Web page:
Going for Green: Creekside Sports Park Awards
The realization of this park is a testament to the vision of staff at the Town of Los Gatos. In 2009 the site was an abandoned telecommunications corporation yard. Today, a beautiful green park sits in its place. The Town of Los Gatos purchased the parcel in 2009 to address active, unmet recreational needs of the community. That was just the beginning. Selecting a consultant, soliciting input from the community and developing plans that met stringent regulatory requirements followed. Today, a fabulous park lies nestled at the base of the Vasona Reservoir dam in what was a commercial wasteland. This award winning park includes: a synthetic turf soccer field, a restroom/concession building, picnic space, a 41-space parking lot and a small play area.
Creekside Sports Park’s creative and effective design solutions for storm water treatment were recognized when it received two awards! This project received the SCVURPPP (Santa Clara Valley Urban Runoff Pollution Prevention Program) award, as well as the APWA (American Public Works Association) Silicon Valley Project of the Year award.
Unlike other facilities where acreage is set aside to meet storm water treatment requirements, at Creekside these requirements were integrated into the overall design. The elegance of the design comes from its simplicity and the notion of treating the water where it falls on the site. This technique had the added benefit of making the project easily implementable. Surprisingly, in many instances, the stormwater treatment requirements were satisfied before structural requirements, proving that stormwater treatment did not significantly contribute to overall project costs.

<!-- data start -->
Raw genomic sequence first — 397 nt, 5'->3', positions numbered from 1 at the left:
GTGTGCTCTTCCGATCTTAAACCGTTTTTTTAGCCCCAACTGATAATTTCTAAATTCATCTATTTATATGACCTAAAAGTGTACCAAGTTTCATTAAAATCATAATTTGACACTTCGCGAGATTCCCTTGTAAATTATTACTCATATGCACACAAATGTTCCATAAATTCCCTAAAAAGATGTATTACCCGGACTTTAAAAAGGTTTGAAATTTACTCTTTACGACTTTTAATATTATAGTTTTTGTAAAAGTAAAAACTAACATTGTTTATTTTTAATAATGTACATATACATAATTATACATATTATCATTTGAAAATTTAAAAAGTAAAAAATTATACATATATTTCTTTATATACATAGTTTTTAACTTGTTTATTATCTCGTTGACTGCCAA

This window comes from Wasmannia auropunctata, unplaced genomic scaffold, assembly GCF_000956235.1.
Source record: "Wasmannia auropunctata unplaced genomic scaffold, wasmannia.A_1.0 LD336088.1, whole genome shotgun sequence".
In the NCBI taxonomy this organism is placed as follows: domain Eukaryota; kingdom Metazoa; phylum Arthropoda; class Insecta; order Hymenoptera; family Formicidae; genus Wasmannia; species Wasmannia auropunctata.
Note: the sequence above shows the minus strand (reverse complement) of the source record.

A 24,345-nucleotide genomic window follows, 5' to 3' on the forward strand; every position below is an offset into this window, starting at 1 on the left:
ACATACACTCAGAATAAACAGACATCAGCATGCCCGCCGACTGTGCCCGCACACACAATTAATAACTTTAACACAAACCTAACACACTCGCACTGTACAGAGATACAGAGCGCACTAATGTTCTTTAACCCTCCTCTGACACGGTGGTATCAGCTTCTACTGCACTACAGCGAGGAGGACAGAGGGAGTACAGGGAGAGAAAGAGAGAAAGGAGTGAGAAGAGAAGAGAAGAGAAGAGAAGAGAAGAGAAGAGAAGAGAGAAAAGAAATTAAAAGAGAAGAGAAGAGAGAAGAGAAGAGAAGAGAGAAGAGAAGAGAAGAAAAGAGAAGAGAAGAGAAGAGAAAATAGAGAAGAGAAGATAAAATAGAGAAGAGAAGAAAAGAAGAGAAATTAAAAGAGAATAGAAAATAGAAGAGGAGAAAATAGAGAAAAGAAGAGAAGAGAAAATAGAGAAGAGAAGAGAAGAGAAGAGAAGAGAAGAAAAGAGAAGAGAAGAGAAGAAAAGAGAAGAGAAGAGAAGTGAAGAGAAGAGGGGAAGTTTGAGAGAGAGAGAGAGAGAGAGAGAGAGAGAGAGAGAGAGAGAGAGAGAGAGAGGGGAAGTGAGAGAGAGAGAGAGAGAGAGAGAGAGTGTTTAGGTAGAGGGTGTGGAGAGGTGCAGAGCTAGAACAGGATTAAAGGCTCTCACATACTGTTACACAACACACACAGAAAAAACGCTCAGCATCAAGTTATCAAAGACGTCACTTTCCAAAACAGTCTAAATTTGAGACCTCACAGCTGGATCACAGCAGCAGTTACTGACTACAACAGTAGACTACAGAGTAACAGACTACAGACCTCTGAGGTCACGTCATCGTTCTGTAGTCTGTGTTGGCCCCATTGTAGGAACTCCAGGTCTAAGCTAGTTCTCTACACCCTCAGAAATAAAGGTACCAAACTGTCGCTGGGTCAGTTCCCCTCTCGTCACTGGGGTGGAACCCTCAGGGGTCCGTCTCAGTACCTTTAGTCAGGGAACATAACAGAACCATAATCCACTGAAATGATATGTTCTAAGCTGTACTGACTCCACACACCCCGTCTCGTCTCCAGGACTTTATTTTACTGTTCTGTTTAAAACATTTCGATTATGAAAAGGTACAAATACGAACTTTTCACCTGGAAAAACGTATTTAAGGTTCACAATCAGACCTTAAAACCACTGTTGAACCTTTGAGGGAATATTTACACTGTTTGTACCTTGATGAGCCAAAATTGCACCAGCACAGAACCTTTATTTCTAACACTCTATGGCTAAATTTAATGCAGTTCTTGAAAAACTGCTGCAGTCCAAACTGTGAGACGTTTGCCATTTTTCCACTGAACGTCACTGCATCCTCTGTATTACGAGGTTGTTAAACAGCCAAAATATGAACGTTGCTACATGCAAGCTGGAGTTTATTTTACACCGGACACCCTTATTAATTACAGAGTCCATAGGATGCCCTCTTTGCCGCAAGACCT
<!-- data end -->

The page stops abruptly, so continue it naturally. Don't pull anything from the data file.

Other ‘green’ measures included provisions for a future Electric Vehicle (EV) charging station and the use of recycled tire rubber for synthetic turf infill. By incorporation of synthetic turf the need for fertilizers and pesticides was eliminated and water and energy consumption were greatly reduced as compared to a conventional park.
With the elimination of the impervious (asphalt) pavement that previously covered the site and the introduction of infiltration and biofiltration treatment techniques, the quality of storm water leaving the site is vastly improved and the quantity reduced. Ten year storm water discharge estimates show a net reduction during a 10 year event from 4.0 to 1.3 cfs. There was no surprise here, given that after project completion the amount of impervious surface decreased by 90%! What was once unavailable and of no value to the community or the environment has now been transformed into one of the Towns most highly coveted facilities, benefiting both residents and the environment.
Dave Rubin, Project Manager & Mark Slichter, Principal